This movie interlaces the stories of several characters in a small town united by their use of CB (citizen's band) radio. Paul LeMat is the local CB coordinator who has time for little else... See full summary »
Rock-music lover and feature-film director Jonathan Demme takes on eccentric British singer-songwriter, Robyn Hitchcock, in an ambitious concert film. Setting up a stage in a New York ... See full summary »
Jonathan Demme directs this joyous relentlessly kitschy celebration of 50's America: opportunity, rock'n'roll, and the road. He follows three generations of women and the men they pick up, ... See full summary »
A girl is caught in a drug bust and sent to the hoosegow. The iron-handed superintendent takes exception to a skit performed by the girls and takes punitive steps, aided by the sadistic ... See full summary »
David Byrne walks onto the stage and does a solo "Psycho Killer." Jerry Harrison, Tina Weymouth and Chris Frantz join him for two more songs. The crew is busy, still setting up. Then, three more musicians and two back-up singers join the band. Everybody sings, plays, harmonizes, dances, and runs. They change instruments and clothes. Bryne appears in the Big Suit. The backdrop is often black, but sometimes it displays words, images, or children's drawings. The band cooks for 18 songs, the lyrics are clear, the house rocks. In this concert film, the Talking Heads hardly talk, don't stop, and always make sense. Written by
David Byrne's staggering during the latter part of "Psycho Killer" was directly inspired by Fred Astaire in Royal Wedding (1951) during the song "I Left My Hat In Haiti". See more »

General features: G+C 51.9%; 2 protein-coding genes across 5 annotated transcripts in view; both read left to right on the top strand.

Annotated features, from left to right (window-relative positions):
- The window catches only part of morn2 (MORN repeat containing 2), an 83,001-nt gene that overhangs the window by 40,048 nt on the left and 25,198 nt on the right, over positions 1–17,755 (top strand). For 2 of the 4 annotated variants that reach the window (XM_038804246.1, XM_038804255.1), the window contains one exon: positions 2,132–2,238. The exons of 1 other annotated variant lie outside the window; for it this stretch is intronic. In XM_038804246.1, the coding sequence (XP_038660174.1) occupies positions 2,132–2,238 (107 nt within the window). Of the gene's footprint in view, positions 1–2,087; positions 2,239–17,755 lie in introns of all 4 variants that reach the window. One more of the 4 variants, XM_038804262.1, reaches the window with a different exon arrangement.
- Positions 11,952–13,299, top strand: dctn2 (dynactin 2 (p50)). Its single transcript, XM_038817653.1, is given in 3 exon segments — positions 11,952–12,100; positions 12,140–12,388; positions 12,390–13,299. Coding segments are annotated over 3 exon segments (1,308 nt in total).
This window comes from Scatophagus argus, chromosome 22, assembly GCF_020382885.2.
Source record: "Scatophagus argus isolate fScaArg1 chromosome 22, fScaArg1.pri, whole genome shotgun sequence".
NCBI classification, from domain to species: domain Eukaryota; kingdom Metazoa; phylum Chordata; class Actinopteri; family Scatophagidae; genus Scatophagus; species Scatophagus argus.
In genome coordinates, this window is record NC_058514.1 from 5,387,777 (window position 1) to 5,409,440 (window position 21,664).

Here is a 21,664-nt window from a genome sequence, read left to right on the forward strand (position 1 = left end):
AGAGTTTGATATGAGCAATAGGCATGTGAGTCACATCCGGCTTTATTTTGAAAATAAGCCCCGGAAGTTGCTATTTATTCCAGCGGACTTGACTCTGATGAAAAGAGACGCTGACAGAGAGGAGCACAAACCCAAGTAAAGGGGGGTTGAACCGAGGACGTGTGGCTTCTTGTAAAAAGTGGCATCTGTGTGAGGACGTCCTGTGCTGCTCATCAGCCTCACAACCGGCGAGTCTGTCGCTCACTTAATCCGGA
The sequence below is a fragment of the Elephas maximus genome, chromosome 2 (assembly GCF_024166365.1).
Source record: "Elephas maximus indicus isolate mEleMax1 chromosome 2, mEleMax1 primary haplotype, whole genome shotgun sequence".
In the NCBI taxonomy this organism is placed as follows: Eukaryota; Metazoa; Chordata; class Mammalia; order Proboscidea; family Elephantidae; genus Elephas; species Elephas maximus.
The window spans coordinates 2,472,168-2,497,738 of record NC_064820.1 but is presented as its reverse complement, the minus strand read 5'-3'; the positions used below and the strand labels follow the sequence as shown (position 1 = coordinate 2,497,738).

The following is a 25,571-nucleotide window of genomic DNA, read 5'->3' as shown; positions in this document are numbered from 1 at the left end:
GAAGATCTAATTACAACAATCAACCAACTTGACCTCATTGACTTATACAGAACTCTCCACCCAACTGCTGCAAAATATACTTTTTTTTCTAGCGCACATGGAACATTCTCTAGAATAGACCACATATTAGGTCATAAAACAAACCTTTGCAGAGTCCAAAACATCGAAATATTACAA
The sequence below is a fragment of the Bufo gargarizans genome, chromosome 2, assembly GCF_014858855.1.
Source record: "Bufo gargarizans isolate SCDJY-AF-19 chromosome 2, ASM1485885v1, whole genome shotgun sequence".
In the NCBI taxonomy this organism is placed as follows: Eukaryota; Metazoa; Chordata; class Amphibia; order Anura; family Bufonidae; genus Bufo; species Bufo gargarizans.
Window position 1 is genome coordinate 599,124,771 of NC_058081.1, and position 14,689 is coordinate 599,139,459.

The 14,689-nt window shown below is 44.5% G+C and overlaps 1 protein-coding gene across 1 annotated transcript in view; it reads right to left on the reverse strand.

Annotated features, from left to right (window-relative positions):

At several points throughout the film, the sound and vision do not sync up. This is particularly noticeable during "Found A Job:" early in the song, a cymbal crash is heard, even though Chris Frantz is not seen to hit one. A few bars later, he hits the cymbal, but no sound is heard. See more »
This concert/movie is simply a brilliant collaboration of music and film. First off, you have the Talking Heads, perhaps one of the most creative and interesting bands in the history of music who put on a concert that is so imaginative that I still cannot believe it happened. Second, you have veteran Director Johnathan Demme who brings the darkness and creepiness that he used in such films as Silence of the Lambs and Philadelphia, to a concert with sort of a dark and creepy demeanor, i.e. David Byrne in general, the style of music, the dancing. I mean dark and creepy in a good way however. I cannot help to think that this movie is also a comedy. David Byrne's movements, the bass players dancing, the songs and just everything i get a kick out of. I have always been a big fan of the Talking Heads, but after seeing this movie, my love for them skyrockets. They are a unbelievable band with an imagination that rivals that of the likes of Shel Silverstein and the Cohen Brothers. I could literally go on and on about how brilliant this movie is. I think the next time i watch it, i may actually get up and dance. I only wish that I could have been at the actual show. I also cannot figure out what I like better, The Last Waltz or this. Shame on anybody who badmouths this movie or the band in general. See this and then see it again and again and again. 10/10
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